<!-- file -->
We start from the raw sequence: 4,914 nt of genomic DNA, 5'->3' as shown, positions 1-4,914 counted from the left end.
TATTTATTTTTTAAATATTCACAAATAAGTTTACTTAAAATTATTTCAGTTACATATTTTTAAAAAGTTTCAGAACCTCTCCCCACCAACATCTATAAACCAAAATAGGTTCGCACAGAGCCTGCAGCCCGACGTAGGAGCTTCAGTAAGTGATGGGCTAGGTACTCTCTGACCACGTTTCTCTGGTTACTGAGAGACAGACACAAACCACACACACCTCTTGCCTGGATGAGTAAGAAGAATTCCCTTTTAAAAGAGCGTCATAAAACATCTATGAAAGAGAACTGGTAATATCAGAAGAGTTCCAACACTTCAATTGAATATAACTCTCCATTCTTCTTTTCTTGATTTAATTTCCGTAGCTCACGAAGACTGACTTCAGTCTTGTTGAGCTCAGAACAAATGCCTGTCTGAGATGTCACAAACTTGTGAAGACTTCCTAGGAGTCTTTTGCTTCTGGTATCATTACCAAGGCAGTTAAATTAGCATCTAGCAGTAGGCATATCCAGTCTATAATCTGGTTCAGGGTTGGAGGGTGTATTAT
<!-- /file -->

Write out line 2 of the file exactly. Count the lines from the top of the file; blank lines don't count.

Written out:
TATTTATTTTTTAAATATTCACAAATAAGTTTACTTAAAATTATTTCAGTTACATATTTTTAAAAAGTTTCAGAACCTCTCCCCACCAACATCTATAAACCAAAATAGGTTCGCACAGAGCCTGCAGCCCGACGTAGGAGCTTCAGTAAGTGATGGGCTAGGTACTCTCTGACCACGTTTCTCTGGTTACTGAGAGACAGACACAAACCACACACACCTCTTGCCTGGATGAGTAAGAAGAATTCCCTTTTAAAAGAGCGTCATAAAACATCTATGAAAGAGAACTGGTAATATCAGAAGAGTTCCAACACTTCAATTGAATATAACTCTCCATTCTTCTTTTCTTGATTTAATTTCCGTAGCTCACGAAGACTGACTTCAGTCTTGTTGAGCTCAGAACAAATGCCTGTCTGAGATGTCACAAACTTGTGAAGACTTCCTAGGAGTCTTTTGCTTCTGGTATCATTACCAAGGCAGTTAAATTAGCATCTAGCAGTAGGCATATCCAGTCTATAATCTGGTTCAGGGTTGGAGGGTGTATTAT